Intellectual Property, Abstract v. Natural Right, Part III

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Patrick

Patrick is a mid-40 year old geek with an undergraduate degree in mathematics and a master's degree in Information Systems. Nothing he says here has anything to do with the official position of his employer or any other institution.

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  1. Avatar DensityDuck
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    ” In the specific instance of patent v. copyright law in the U.S., the legal protection for the means of reproduction (patents on, say, the DVD player) expires an order of magnitude earlier than the legal protection for works that are distributed via that medium.  There is a question of justice, here.”

    Does this mean that intellectual property is invalid, though?  Bad laws don’t invalidate the concepts driving those laws.  (Note also that your argument could be used to justify an extension of patents to the same length as copyrights.)

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    “There is a question of provenance, then; to what extent (if any) does the purchaser of the work owe the inventor should they expand upon the properties of the device?”

    That’s why they won’t give you a patent for improvements or modifications to an existing patent.

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    ” If I run a manufacturing plant and I have the only Widget Assembler 2000 I have a big advantage over other manufacturers of widgets; but the instant Bob the Inventor sells another Widget Assembler 2000 to my competitor, its utility to me is reduced significantly.”

    So?  If I know that Bob’s willing to sell a WA2000 to anyone who asks, thereby reducing my competitive advantage from owning one, then it’s incumbent on me to say something like “Bob, you might think this thing is worth ten billion dollars, but after you sell one to everyone in the world it’ll only make me a thousand dollars more per year, so I’m not willing to pay more than a thousand dollars for it”.  Alternatively, I might say “Bob, I’ll give you ten billion dollars, but for the WA2000 patent and not just a machine, because it’s only gonna make me ten billion dollars if I’m the only person that has one”.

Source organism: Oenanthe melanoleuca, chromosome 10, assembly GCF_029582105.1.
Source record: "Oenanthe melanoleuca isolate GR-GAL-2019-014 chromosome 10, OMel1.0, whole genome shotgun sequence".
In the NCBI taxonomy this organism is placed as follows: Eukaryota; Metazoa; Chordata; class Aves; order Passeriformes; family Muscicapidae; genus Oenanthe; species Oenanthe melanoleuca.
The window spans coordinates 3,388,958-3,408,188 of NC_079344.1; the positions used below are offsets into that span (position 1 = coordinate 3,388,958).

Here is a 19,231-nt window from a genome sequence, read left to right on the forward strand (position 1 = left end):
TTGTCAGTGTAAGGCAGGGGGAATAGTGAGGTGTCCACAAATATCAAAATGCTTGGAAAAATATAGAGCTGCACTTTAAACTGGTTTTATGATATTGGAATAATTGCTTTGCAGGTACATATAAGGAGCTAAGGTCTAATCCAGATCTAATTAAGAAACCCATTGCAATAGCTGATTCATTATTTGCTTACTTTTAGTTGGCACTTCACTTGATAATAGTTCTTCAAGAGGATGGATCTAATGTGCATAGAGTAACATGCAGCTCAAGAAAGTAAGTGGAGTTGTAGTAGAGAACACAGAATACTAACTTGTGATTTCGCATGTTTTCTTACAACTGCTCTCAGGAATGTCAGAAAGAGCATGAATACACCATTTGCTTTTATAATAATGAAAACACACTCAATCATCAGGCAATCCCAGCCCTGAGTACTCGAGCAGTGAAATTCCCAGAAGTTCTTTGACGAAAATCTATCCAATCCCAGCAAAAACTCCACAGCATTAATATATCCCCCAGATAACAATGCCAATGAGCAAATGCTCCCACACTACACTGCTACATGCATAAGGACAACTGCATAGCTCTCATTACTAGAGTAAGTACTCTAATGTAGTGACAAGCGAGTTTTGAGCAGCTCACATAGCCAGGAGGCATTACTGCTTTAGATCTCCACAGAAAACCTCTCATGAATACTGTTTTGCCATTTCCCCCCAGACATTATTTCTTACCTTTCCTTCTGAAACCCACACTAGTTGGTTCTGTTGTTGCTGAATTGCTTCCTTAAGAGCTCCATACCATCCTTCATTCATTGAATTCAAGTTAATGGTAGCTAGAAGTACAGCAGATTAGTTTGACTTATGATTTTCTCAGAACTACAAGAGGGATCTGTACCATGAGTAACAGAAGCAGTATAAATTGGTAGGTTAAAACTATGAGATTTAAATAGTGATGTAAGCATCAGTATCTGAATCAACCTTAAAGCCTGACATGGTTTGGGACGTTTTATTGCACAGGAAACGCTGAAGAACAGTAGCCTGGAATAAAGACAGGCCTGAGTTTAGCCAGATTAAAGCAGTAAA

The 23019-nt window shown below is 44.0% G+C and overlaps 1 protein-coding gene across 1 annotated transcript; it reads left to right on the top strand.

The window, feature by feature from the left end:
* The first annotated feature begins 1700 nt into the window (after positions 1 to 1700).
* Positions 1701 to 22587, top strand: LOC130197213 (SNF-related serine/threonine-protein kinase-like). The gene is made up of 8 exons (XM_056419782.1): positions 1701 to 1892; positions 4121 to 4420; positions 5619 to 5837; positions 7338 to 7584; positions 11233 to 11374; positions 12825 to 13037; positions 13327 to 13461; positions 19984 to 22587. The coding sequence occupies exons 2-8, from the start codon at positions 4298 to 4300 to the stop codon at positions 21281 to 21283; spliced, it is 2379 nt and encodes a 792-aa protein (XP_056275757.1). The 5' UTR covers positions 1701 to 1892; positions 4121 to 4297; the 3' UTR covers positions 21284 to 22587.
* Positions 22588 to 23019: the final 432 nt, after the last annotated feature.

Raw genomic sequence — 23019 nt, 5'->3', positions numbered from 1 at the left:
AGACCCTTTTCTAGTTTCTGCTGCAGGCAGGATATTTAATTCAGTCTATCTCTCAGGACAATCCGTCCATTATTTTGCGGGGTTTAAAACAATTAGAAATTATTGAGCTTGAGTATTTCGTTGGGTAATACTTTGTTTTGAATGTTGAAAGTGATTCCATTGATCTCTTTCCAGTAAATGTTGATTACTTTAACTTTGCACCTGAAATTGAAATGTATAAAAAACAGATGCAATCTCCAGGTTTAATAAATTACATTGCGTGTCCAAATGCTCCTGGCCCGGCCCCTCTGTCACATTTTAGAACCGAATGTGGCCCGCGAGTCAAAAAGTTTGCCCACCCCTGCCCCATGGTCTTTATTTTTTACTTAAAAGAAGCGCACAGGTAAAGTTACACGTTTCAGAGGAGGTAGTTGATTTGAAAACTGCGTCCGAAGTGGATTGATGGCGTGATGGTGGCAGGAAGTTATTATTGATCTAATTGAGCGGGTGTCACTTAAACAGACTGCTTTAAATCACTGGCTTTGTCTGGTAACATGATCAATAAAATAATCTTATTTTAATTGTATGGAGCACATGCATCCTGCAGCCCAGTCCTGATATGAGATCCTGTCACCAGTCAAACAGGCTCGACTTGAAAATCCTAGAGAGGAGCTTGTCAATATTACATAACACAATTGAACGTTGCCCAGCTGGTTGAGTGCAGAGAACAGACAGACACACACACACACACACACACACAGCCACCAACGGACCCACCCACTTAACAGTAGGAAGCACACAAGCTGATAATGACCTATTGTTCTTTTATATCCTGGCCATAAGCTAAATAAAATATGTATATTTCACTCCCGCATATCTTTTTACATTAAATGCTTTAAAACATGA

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    “Hegel regards sufficiently derivative works as products not of the original inventor, but of the individual who has apprehended the original product, applied their own will and effort, and created something new that they can call their own.  For some value of “sufficiently”.”

    And so does everyone else, so this isn’t particularly novel.

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    I’m curious as to what natural right Hegel refers to when he declares that property can be “owned”.  He talks about “putting a mark” on something; that’s all well and good, but what compels me to recognize that mark in a way that doesn’t apply to non-physical property?  What stops someone erasing my mark and putting up their own?Report

    • Avatar Patrick Cahalan in reply to DensityDuck
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      Does this mean that intellectual property is invalid, though?

      Conceptually, no.  It just means that there (may be) an implementation problem.

      That’s why they won’t give you a patent for improvements or modifications to an existing patent.

      Well, in theory.  In practice, they give out patents for “improvements or modifications to existing patents” all the time.  This is how drug manufacturers keep a patent going.  They also give out trivial patents, at least in the software biz.  Although, yes, that’s the theory.

      So?  If I know that Bob’s willing to sell a WA2000 to anyone who asks, thereby reducing my competitive advantage from owning one, then it’s incumbent on me to say something like “Bob, you might think this thing is worth ten billion dollars, but after you sell one to everyone in the world it’ll only make me a thousand dollars more per year, so I’m not willing to pay more than a thousand dollars for it”.  Alternatively, I might say “Bob, I’ll give you ten billion dollars, but for the WA2000 patent and not just a machine, because it’s only gonna make me ten billion dollars if I’m the only person that has one”.